“In the day, we sweat it out on the streets of a runaway American dream. At night, we ride through the mansions of glory in suicide machines, Sprung from cages out on highway nine, Chrome wheeled, fuel injected, and steppin’ out over the line. Oh baby, this town rips the bones from your back. It’s a death trap, it’s a suicide rap. We gotta get out while we’re young, 'Cause tramps like us, baby, we were born to run. Wendy let me in, I wanna be your friend, I want to guard your dreams and visions. Just wrap your legs ‘round these velvet rims And strap your hands ‘cross my engines.”
“Born to Run” by Bruce Springsteen (1975)

“Danielle voiced a concern that seems prevalent among single women these days: ‘I’ve been dating Rick for a year, and he’s lots of fun.

You might say his life is devoted to fun.

He’s always playing laser tag, poker, and video games with his friends. He’s got a go-kart, ATV, and jet-skis. He loves a good time. The problem is that Rick’s 30 and has never been serious about a career. He’s had three low-level jobs since I’ve known him. Life is one big party. Is it too much to ask for a guy who is both fun to be with and a responsible human being?’”
eHarmony staff (2014)

shout to all
my lost boys
We rowdy”

“Bangarang” by Skrillex (2011)

“The mad applause for Tinker Bell in the middle of the performance of Peter Pan is like a reenactment of the storming of the Winter Palace. It's a protection of children's rights to believe in something other than what oppressive reason allows.”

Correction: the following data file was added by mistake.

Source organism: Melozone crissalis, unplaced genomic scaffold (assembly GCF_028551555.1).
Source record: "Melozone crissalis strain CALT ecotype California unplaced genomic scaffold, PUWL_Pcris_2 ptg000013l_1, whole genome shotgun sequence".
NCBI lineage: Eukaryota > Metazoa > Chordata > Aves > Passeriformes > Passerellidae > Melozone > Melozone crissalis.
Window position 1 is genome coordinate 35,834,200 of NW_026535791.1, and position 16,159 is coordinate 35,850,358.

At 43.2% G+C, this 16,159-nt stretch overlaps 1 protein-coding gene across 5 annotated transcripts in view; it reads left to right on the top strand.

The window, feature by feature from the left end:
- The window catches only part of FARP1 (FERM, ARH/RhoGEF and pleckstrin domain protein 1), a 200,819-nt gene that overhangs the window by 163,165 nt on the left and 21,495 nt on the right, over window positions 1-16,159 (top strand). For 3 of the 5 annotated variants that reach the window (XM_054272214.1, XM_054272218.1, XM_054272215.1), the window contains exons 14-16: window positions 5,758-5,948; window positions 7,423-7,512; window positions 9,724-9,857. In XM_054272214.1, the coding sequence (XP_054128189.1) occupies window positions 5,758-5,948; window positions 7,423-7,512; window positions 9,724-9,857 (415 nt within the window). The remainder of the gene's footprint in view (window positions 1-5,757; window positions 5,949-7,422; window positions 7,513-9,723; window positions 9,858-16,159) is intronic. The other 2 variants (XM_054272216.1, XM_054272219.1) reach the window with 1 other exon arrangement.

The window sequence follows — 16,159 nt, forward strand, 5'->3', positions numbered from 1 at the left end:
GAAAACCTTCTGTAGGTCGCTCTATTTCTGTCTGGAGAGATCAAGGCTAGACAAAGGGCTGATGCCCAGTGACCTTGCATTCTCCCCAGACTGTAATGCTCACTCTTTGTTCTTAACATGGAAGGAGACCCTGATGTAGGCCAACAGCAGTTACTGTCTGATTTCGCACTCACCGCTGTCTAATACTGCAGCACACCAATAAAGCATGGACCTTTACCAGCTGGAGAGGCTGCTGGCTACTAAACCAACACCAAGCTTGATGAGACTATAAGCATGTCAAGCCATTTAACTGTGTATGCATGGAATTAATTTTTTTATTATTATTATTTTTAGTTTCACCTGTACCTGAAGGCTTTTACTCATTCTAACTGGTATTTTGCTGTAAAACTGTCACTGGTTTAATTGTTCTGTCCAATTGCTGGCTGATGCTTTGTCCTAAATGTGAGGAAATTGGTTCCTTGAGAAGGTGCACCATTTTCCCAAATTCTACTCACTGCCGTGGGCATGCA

Fanny Howe (1998), Mirror, Mirror on the Wall

“When I see the 5 o’clock news
Comb their hair and shine their shoes.
Stay around in my old hometown.
I don’t wanna put no money down.
I don’t wanna get me a big old loan.
Work them fingers to the bone.
And I don’t wanna float a broom,
Fall in love and get married, then boom:
How the hell did it get here so soon?
Oh, I don’t wanna grow up.”
“I Don't Wanna Grow Up” by Tom Waits (1992)

“My dear Peter Pan,

I loved you so much that Mother said I was crying in bed for you. I wish you could come here and I would show you my puppies and things. Will you come and see us if you ever come to Bexhill. We live four miles from there in the country. We all want to see you again. Will you teach me and Baby to fly. I am sending you my sixpence. The smallest little girl in the photo is me — With love and a hug from Marjorie”
Fan letter to Pauline Chase (1908)

“I saw Peter Pan when I was six — one of my first plays ever. I distinctly remember suspending my disbelief for the first time as the actors flew. I saw the wires, but I didn’t care that I saw them.”
Talleri Adkins McRae (2017), teaching artist

“You’re just a Lost Boy,
Yeah, I know who you are
And you don’t know what you lost, boy,
Too busy chasing stars
You’re never gonna grow up
Yeah, you’re never gonna be a man”
“Peter Pan” by Kelsea Ballerini (2015)

“Patricia,” my mother scolded, “put a shirt on!” “It’s too hot,” I moaned. “No one else has one on.” “Hot or not, it’s time you started wearing a shirt. You’re about to become a young lady.” I protested vehemently and announced that I was never going to become anything but myself, that

I was of the clan of Peter Pan, and we did not grow up.”

Patti Smith (2010), Just Kids

“Of all the exciting shows, the marvelous moments, the happy memories of what now seems a long, long life, Peter and Neverland loom largest in my mind. Partly because I love Peter so, partly because everyone else in the world loves Peter so. Mostly, I think, because Neverland is the way I would like real life to be: timeless, free, mischievous, filled with gaiety, tenderness, and magic.”
Mary Martin (1984), My Heart Belongs